A free bus service in Springfield, Massachusetts, that connects the MGM casino with area attractions and hotels isn't seeing a large number of riders, but the buses will keep running.
On a recent Friday morning, a Pioneer Valley Transit Authority bus pulled into berth nine at Springfield's Union Station. There wasn't the usual sound of a diesel engine, because it's an electric bus.
The service is called the Loop. Stops include MGM, the Basketball Hall of Fame, the Springfield Museums and a few hotels.
The bus departed Union Station with no passengers on board except for the reporter of this story.
As the bus went down Main Street, a few people flagged it down and boarded.
Amber Rondeau and Luis Martinez of Holyoke said they were headed to a doctor's appointment near the Basketball Hall of Fame.
We're "riding it because it's free," Martinez said.
Rondeau added that the bus is "nice and warm [and] gets us closer, so we don't have to walk as far in the cold."
MGM has footed the bill for the Loop since it started in August of 2018, and has spent about $220,000 so far.
The service was included in the host community agreement MGM signed with Springfield and the state — sort of. The original language called for MGM to fund a fee-based downtown trolley system run by the PVTA.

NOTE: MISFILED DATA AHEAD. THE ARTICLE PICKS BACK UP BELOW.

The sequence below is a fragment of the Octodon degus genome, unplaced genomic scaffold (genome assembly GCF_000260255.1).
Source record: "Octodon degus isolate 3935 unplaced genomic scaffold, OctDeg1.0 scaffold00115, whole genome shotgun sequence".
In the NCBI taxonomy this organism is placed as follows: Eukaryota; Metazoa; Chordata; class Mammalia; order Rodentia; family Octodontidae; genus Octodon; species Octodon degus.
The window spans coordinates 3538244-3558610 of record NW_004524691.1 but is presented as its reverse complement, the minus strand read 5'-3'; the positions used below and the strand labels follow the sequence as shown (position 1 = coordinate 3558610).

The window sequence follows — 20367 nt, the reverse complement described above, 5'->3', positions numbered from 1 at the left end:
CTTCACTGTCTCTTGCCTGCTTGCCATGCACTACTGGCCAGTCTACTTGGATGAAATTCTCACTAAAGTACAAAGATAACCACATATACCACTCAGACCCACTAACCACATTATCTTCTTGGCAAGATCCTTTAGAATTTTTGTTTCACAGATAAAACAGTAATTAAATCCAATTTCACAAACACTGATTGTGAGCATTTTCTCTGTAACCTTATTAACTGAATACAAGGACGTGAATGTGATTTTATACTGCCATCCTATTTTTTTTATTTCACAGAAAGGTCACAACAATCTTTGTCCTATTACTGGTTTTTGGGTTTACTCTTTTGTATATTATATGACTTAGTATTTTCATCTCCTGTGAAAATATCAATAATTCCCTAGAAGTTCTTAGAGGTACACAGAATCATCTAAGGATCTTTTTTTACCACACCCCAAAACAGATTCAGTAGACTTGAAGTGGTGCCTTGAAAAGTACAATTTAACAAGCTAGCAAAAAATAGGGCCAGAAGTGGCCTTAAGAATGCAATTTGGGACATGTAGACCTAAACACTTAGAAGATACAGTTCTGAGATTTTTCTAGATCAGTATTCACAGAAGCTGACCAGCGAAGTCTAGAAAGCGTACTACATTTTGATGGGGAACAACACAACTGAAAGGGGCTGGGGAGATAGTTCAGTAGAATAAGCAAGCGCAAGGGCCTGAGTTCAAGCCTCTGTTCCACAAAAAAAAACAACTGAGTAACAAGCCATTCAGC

But according to the PVTA, the trolleys it owns are not wheelchair accessible, and aren't well-suited for harsh winter weather, so it pitched an electric bus instead. MGM and the city agreed.
At the Hilton Garden Hotel near the Basketball Hall of Fame, Rondeau and Martinez got off, and Joe Badaloto, who was staying at MGM for work, got on with a colleague.
"We had a conference and this is our first time to the Basketball Hall of Fame. It was good. Really awesome," he said.
They disembarked at MGM. No more passengers got on before the bus returned to Union Station.
According to Brandy Pelletier with the PVTA, four people total during the trip is close to what the Loop has been averaging — about 3.5.
"It's low, so if that was a regular route in our PVTA system, we would look at possibly eliminating it," Pelletier said.
Pelletier said the authority has received a grant of $25,000 from the Massachusetts Gaming Commission to market the Loop and increase ridership.
MGM's deal with the PVTA runs through next summer. The company can try to change up the arrangement, but it's required to keep paying for some short of shuttle — no matter how few people ride it.
This story is a production of New England News Collaborative. It was originally published by New England Public Radio.